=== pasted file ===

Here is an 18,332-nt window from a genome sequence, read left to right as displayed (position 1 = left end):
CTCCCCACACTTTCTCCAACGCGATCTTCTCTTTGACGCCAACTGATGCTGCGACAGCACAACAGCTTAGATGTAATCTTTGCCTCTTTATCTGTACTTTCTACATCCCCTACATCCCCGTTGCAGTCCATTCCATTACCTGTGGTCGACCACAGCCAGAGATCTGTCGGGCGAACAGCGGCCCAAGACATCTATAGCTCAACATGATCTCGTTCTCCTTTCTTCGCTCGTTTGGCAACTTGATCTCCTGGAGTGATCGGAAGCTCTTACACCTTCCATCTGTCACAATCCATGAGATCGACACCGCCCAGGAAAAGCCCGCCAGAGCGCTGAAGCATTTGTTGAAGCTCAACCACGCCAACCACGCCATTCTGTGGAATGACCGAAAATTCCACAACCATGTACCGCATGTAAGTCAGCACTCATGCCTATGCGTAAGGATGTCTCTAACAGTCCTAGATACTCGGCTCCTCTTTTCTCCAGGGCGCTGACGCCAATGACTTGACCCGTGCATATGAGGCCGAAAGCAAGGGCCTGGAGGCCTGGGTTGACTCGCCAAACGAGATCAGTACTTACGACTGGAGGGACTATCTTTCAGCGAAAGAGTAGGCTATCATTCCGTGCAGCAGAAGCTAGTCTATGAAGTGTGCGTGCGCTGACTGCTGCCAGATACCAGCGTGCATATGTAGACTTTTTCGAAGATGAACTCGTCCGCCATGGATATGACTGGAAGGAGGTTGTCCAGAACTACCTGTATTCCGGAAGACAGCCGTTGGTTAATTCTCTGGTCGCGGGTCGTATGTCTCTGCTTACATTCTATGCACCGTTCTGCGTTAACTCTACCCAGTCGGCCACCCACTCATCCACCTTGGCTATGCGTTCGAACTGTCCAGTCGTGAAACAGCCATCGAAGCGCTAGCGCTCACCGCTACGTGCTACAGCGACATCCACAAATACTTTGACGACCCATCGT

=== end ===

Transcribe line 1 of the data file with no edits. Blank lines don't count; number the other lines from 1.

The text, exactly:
Here is an 18,332-nt window from a genome sequence, read left to right as displayed (position 1 = left end):